Friday, January 30, 2009

when weather is cold and books are warm...

perhaps it is the wintry weather here in wyoming that had me yesterday, picking up one of my favorite books about landscape (actually one of my favorites about anything!)- views from a tuft of grass, by harry martinson. martinson is an extraordinary writer and thinker, constantly refining, defining, and blurring, the edges between poetry and nature writing - between verse and essay...

i realized ironically, that as i am in the midst of the coldest landscape i’ve ever been, most of martinson’s essays in ‘tuft’ are related to warm weather. in light of that, perhaps i have been unconsciously seeking martinson’s words, not so much beacause i always return to them, but perhaps because in light of my current weather conditions, these words bring me a very different kind of warmth inside than reading him in los angeles... here, some excerpts from “summer - play of the senses”, 1963

“perhaps summer gives its most heartfelt and penetrating performance for your senses on a windless day in july when summer’s warmth is guaranteed even in the shade. that’s when you can sit and listen to the richest song of the summer pastures - the buzzing song of insects.

most birds become quiet around midsummer or slightly thereafter. they follow the cuckoo’s example. but when the cuckoo is at its most silent and keeps utterly quiet for the rest of the year, that’s when the buzzing song of the insects starts up in earnest and continues for two months. with innumerable instrumentalists around each and every bush and flower, the elf orchestra plays on day in and day out without fatigue, and with rainy or windy days as the only rests.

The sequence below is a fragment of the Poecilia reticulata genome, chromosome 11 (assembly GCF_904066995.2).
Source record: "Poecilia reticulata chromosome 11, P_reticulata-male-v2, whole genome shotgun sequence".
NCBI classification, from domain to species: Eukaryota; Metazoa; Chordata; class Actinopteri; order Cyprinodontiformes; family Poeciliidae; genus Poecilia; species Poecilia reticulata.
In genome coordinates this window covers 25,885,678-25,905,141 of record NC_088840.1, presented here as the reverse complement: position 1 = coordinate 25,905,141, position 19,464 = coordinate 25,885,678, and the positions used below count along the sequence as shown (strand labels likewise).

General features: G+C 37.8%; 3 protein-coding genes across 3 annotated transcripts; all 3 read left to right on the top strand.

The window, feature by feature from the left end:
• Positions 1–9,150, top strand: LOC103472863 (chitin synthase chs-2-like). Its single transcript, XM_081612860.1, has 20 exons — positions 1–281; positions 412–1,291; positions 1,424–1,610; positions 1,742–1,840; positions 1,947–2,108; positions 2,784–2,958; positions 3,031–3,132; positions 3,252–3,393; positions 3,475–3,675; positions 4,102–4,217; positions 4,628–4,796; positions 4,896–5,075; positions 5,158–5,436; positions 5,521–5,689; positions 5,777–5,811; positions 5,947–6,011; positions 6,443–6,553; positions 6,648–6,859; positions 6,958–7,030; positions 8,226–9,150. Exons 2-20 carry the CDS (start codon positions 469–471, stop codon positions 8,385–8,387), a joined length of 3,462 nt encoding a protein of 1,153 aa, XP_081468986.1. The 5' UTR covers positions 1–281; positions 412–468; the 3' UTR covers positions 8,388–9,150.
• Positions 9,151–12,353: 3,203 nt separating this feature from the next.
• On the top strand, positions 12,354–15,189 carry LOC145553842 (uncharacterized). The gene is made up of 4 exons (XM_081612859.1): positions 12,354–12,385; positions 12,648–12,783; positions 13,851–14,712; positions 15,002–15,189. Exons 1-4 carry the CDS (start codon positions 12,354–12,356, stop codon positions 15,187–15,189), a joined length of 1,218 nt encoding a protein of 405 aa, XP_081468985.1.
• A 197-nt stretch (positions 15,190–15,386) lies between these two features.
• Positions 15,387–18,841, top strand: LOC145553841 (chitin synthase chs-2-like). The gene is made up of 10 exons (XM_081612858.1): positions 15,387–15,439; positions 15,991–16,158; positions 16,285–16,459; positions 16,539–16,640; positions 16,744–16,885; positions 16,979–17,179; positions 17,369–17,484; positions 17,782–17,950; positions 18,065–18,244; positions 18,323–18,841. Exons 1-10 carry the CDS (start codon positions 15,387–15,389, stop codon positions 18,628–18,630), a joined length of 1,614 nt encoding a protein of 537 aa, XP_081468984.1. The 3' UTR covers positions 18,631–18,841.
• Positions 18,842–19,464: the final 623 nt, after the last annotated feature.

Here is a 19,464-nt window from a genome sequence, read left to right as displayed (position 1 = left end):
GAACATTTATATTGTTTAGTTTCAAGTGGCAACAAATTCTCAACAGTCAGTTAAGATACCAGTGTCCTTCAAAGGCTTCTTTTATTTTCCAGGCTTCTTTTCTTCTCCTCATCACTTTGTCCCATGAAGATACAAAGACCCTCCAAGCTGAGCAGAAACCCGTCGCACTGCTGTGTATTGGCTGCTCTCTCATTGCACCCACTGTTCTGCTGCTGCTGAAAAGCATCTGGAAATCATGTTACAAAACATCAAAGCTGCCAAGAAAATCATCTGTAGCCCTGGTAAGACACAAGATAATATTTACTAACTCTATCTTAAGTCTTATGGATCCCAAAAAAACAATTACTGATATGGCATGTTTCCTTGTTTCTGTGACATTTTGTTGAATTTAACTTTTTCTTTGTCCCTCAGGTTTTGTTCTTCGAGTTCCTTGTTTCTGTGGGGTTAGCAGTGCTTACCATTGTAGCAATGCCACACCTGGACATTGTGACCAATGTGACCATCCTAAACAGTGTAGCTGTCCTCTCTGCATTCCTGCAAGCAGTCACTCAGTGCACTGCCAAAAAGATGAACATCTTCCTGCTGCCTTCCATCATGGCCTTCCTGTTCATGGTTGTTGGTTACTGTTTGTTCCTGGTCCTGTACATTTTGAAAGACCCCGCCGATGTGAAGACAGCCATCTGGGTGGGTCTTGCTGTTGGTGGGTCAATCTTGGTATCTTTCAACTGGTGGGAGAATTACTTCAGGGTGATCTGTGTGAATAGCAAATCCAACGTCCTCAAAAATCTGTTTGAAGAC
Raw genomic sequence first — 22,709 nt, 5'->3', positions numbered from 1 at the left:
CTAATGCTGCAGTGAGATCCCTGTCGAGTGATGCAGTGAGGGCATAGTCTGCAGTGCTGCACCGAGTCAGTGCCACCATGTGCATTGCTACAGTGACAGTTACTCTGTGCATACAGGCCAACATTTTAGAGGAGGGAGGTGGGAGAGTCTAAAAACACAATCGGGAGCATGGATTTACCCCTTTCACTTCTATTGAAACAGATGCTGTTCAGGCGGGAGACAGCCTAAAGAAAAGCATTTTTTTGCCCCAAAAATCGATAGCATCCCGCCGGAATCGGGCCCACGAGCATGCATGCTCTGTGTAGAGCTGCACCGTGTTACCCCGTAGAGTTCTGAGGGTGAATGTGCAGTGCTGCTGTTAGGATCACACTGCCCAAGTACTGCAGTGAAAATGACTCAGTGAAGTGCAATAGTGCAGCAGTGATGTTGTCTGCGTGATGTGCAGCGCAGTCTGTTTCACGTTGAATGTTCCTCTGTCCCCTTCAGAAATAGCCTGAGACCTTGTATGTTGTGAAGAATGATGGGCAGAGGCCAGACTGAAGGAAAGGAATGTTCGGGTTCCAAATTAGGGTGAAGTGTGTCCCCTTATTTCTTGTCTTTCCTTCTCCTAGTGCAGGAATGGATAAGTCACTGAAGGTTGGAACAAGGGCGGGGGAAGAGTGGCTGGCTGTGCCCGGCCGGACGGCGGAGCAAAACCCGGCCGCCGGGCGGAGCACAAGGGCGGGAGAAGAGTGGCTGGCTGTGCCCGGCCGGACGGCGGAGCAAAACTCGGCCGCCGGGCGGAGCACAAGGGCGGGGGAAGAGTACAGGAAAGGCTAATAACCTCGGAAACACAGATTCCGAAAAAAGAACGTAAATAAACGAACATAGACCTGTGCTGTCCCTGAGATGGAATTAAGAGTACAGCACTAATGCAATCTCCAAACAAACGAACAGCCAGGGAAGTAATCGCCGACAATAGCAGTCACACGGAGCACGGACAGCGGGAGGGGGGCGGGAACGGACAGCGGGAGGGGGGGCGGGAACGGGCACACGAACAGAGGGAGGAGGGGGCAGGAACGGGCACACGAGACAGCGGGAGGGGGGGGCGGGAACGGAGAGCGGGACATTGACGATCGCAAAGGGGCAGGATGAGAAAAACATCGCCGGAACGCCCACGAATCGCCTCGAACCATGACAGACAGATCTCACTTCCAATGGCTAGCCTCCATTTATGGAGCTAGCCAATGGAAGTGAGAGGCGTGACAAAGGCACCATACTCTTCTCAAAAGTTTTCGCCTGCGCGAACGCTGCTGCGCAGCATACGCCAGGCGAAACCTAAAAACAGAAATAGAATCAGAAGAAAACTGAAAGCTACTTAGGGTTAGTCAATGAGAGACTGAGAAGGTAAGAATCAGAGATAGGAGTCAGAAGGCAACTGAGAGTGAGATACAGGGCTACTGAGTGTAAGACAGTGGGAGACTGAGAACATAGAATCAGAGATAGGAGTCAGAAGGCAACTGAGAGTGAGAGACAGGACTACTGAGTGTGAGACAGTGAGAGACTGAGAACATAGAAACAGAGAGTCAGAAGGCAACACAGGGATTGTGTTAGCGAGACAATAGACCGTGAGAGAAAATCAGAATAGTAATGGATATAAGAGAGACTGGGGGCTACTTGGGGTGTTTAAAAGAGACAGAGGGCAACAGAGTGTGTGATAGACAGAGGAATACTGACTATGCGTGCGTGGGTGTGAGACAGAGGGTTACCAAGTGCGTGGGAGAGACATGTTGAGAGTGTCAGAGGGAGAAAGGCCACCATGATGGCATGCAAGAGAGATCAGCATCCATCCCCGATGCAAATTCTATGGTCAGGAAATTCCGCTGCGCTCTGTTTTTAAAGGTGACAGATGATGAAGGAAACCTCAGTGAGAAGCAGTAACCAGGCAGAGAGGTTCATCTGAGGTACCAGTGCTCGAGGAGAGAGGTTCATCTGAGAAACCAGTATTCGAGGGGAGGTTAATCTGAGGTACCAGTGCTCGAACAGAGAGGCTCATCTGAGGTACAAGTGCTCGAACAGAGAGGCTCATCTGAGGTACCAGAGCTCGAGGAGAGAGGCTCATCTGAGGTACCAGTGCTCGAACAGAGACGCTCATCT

many people listen in an absent-minded or distracted way to this performance. a few might even claim that they never hear anything. but if that buzzing song were to end, and if a summer against all odds became silent of insects - bee silent, bumblebee silent, hover fly silent, and without the sounds of crickets - then it would be noticed by everybody as a dead and voiceless summer...

there is good reason to believe that fragrances are the thoughts of flowers. whereas it is true that we have not so far been able to translate these thoughts into something resembling our own, the nose has its hunches. it knows, or let us say, it suspects, that a summer meadow is filled with as many ways of thinking and dreaming as any good library is with thoughts and dreams expressed in characters and words.

once i experienced how a bouquet of violets - with its fragrance - recited a four line stanza so beautiful and rare i was simply unable to capture it in words. i simply felt it would remain there forever, like an unwritten fragrance poem on a violet’s life and circumstances. if you try to translate things like this into words you always fail; it becomes a strange and lost way of sobbing with words. but the nose knows better. the nose is the real flower poet, the meadow’s acute mind reader. and even if it is looked upon with irony by the other four senses, it still sniffs along among the smells of summer, proudly aware of its own way of knowing...”

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Blogger ArtSparker said...

Emily Dickinson:

Further in Sumer than the Birds
Pathetic from the Grass
A minor Nation celebrates
Its unobtrusive Mass.

No Ordinance be seen
So gradual the Grace
A pensive custom it becomes
Enlarging Loneliness.

Antiquest flet at Noon
When August burning low
Arise the spectral Canticle
Repose to typify

Remit as yet no Grace
No furrow on the Glow
Yet a Druidic Difference
Enhances Nature now.

I'm actually no that familiar with Emily Dickinson, I recalled this from a version set to music by the Fibonaccis in the (late?) 80s.

10:07 AM  

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